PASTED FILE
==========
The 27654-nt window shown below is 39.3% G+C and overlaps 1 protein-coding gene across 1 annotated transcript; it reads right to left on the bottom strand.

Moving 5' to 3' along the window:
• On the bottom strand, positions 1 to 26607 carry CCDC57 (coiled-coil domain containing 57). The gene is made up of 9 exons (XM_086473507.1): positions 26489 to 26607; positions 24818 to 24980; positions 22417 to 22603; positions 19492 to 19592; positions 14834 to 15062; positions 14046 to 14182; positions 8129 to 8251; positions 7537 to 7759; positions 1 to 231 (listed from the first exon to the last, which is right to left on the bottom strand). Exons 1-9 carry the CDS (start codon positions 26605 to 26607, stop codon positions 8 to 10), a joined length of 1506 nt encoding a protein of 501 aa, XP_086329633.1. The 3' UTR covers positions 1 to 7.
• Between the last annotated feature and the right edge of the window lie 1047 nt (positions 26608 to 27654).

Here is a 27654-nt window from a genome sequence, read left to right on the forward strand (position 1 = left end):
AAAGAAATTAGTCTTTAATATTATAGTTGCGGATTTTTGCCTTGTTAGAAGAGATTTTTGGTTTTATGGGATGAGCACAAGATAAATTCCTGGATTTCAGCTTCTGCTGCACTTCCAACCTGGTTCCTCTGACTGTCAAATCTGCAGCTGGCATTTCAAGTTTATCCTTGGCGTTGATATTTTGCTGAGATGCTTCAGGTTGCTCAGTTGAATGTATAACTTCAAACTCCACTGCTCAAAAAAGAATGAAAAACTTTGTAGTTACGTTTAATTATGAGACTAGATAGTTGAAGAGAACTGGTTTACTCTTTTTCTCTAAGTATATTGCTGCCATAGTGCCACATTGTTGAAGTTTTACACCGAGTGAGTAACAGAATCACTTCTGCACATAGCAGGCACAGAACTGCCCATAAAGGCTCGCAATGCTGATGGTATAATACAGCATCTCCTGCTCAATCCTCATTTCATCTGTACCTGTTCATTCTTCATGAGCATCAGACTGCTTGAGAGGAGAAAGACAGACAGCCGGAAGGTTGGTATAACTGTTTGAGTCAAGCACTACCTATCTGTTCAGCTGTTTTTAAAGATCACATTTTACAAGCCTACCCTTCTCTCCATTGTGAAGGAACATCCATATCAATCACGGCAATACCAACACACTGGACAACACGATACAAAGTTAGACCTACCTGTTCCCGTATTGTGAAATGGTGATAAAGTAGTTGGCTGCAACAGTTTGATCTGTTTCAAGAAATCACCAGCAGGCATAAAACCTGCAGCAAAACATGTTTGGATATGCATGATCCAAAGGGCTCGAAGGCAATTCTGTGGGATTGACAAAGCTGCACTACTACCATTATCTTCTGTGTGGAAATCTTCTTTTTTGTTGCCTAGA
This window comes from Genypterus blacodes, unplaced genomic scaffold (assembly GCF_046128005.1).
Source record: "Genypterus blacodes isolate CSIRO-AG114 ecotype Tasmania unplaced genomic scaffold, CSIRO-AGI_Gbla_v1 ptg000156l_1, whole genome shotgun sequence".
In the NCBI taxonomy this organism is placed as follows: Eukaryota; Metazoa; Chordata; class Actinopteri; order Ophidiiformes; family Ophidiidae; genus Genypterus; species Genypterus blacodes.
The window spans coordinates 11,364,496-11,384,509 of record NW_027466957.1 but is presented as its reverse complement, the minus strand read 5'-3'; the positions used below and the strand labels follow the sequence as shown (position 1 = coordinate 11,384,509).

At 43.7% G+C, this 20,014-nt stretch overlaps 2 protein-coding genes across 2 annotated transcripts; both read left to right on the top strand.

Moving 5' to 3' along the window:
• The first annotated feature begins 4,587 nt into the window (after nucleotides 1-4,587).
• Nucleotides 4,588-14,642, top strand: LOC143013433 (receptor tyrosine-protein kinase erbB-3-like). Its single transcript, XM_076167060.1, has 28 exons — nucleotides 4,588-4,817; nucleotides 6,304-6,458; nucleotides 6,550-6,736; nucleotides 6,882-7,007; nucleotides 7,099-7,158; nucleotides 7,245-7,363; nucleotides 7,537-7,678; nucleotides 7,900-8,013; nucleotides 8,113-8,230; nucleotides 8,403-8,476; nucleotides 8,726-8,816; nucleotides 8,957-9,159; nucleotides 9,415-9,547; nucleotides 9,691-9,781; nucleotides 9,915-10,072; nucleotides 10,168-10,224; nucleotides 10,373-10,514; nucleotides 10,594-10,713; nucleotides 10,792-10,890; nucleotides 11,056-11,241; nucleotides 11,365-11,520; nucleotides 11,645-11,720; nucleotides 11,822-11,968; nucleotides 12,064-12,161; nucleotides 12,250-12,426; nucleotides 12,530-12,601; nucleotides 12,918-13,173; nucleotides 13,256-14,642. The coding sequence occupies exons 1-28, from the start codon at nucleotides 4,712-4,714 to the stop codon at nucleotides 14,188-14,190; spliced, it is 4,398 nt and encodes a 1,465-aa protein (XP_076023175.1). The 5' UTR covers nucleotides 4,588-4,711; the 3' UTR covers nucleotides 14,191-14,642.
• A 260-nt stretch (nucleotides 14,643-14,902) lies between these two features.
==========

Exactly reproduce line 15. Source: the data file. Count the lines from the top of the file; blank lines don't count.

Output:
• A 260-nt stretch (nucleotides 14,643-14,902) lies between these two features.